So, I have issues with the way we speak to kids. “That dress is so pretty.” “Don't you look handsome in that shirt?” It bothers me that the first thing many people will say to children concerns their appearance. Yes, it's an easy and fairly safe compliment, but is it setting them up to worry too much about the way they look?
CW: Eating issues
I remember being small. My best friend was pretty. She had curly hair and the most amazing eyes; instead of being “solidified” with flashes of colour they were a liquid deep brown with no variation. She was pretty, everyone knew it. So maybe if I could get my hair to curl and had different eyes then I'd be pretty.
As I got older, I heard people criticise big hips so I freaked out when I got hips. So I skipped lunch and only felt vaguely okay about myself when I was slightly dizzy from hunger. Admittedly, I have issues and they could have been focussed onto something else but there's a definite pattern between the things I heard criticised, problems I didn't know existed that I'd then focus my time and energy on.
Losing weight makes you pretty. Using posh conditioner makes you pretty. The right eyebrows make you pretty.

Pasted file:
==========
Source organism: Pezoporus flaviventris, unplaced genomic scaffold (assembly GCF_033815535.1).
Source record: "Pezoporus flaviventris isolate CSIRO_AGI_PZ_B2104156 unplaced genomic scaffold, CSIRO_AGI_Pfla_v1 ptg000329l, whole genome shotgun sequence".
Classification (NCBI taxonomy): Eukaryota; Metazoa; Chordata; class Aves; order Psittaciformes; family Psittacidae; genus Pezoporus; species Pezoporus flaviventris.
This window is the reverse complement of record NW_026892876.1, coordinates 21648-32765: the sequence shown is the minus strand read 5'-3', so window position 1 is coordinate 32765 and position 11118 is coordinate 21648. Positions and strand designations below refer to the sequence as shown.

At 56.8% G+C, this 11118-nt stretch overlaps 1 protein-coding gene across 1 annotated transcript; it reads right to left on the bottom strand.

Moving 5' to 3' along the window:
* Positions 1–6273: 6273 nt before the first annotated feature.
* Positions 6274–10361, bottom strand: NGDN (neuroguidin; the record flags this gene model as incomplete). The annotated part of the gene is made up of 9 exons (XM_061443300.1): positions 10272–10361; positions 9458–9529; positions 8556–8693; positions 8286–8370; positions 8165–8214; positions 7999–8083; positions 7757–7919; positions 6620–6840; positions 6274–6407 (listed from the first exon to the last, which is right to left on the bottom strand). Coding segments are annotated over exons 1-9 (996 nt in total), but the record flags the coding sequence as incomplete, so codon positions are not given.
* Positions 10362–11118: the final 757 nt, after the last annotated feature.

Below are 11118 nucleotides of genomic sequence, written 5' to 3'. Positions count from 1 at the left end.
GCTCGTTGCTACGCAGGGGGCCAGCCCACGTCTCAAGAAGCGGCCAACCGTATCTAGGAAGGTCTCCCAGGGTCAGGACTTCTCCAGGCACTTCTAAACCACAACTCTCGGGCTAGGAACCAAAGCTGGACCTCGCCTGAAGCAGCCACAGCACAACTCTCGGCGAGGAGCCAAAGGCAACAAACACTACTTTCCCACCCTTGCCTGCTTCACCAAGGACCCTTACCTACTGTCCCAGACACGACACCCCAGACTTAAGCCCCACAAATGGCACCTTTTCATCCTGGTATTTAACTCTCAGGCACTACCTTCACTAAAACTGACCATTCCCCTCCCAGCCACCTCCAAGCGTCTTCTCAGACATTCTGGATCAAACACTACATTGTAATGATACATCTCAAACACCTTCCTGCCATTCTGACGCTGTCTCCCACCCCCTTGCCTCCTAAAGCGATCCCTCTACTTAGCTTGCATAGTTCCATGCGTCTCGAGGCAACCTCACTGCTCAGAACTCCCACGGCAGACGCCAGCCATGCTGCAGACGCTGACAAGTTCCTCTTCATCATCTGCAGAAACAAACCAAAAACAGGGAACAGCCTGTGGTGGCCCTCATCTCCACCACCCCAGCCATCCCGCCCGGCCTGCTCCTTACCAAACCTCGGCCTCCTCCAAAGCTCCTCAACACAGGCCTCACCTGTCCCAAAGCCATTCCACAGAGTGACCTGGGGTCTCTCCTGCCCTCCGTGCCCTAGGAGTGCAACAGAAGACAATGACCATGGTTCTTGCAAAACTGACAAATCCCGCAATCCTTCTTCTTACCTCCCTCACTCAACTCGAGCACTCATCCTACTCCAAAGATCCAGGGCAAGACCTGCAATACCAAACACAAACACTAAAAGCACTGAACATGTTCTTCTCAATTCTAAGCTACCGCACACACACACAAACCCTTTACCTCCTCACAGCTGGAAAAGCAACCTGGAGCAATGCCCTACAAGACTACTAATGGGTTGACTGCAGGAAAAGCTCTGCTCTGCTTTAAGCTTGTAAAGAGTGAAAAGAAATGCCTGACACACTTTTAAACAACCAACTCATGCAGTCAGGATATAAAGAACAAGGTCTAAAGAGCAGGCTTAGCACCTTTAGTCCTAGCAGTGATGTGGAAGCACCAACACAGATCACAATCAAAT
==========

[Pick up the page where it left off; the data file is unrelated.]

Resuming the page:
Except it never worked; not for me. Things might make me feel a little more confident for a time, but it never lasted.
I found safety in “fun” things. Interesting jewellery, funky hair slides, bright prints. It didn't make me pretty but meant that I cared less. Little statements and camouflage like too dark lipstick gave way to little things for me. A rainbow bracelet under long sleeves people might not even see or earrings that make me smile.
I like the feeling of something special, just for me. If other people like it then that's great, but little touches to make me feel like me.
So do the things that make you feel better; a nice suit or a bit of mascara can make the difference to you. But let's be careful about the messages we give to young people. There's more to life than being pretty. If we're going to comment on an outfit, let's say it looks fun or colourful or suits their personality. We give praise to adults for what they do, let's respect kids enoguh to value what they do and not how they look.